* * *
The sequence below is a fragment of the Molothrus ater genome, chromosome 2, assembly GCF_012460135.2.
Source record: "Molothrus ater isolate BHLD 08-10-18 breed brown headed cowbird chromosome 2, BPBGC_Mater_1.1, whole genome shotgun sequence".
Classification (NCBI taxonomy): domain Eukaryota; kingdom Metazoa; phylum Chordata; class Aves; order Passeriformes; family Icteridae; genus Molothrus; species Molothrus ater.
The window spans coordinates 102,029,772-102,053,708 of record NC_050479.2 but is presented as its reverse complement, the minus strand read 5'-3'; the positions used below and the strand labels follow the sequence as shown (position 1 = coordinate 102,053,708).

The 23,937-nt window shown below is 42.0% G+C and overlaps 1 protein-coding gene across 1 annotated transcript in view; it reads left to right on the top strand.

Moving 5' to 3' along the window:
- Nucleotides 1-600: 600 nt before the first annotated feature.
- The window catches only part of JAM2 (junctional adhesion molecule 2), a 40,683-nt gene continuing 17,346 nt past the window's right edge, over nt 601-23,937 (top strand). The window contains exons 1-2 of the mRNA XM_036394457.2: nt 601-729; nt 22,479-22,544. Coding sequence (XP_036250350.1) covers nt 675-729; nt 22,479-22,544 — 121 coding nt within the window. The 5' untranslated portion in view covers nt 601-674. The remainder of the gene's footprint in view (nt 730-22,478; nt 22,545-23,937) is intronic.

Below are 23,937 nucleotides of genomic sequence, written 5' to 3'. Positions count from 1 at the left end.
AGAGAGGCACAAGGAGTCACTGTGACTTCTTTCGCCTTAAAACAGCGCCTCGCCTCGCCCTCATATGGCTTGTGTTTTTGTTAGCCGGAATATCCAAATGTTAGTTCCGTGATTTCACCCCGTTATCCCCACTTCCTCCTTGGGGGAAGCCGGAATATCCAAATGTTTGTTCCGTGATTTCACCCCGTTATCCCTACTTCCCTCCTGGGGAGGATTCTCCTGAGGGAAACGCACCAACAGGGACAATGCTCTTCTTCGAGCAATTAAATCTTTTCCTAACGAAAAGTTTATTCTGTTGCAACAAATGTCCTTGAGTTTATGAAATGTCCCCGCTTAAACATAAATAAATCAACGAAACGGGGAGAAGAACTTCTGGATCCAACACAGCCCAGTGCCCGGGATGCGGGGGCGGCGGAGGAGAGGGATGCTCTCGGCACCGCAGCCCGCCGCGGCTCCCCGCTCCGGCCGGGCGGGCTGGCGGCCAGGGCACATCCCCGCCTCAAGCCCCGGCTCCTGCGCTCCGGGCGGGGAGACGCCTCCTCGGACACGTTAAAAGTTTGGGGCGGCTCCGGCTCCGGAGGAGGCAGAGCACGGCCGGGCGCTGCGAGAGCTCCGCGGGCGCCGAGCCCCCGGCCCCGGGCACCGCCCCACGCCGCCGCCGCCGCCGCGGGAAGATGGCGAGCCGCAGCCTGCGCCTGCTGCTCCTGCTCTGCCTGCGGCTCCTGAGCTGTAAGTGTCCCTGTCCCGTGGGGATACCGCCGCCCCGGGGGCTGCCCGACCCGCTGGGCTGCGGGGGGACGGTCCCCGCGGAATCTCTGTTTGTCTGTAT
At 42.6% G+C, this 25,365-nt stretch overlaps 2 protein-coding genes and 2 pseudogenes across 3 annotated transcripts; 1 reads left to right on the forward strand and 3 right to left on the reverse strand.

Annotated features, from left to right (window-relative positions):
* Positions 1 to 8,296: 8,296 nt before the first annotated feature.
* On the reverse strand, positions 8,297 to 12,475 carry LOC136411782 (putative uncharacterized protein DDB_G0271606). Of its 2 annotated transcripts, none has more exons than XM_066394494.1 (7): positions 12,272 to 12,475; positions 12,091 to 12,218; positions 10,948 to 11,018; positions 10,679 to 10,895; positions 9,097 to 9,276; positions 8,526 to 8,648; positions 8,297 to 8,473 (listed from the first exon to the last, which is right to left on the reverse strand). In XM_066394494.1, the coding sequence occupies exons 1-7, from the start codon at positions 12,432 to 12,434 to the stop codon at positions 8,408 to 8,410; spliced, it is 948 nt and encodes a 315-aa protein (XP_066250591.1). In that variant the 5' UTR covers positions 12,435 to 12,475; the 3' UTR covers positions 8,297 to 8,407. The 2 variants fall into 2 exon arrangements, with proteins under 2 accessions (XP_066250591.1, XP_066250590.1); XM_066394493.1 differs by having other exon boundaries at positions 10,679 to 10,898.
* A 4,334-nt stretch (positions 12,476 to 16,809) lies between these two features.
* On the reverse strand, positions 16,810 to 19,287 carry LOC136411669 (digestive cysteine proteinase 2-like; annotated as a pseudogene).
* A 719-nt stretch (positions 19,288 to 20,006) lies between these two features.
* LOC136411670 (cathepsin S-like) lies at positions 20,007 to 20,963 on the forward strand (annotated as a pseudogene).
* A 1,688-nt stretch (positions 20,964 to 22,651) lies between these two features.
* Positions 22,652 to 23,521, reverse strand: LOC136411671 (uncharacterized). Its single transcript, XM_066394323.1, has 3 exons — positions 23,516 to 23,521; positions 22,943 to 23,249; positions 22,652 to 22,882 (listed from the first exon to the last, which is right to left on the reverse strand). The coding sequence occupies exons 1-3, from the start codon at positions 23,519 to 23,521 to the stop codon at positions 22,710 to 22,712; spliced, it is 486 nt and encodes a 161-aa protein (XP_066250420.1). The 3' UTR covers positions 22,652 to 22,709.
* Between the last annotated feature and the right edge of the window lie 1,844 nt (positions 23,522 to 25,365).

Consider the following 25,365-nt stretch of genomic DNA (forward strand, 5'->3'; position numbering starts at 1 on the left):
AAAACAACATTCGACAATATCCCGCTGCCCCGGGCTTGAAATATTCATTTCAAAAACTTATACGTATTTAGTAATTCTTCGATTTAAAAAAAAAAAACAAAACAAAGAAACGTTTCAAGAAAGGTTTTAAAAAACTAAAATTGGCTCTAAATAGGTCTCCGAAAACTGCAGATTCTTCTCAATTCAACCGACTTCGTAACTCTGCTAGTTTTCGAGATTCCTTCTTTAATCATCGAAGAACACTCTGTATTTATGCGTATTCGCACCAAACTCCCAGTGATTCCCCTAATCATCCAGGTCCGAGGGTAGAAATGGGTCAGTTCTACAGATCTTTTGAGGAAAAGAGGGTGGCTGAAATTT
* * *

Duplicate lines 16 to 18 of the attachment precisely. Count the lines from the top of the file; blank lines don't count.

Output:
* On the reverse strand, positions 16,810 to 19,287 carry LOC136411669 (digestive cysteine proteinase 2-like; annotated as a pseudogene).
* A 719-nt stretch (positions 19,288 to 20,006) lies between these two features.
* LOC136411670 (cathepsin S-like) lies at positions 20,007 to 20,963 on the forward strand (annotated as a pseudogene).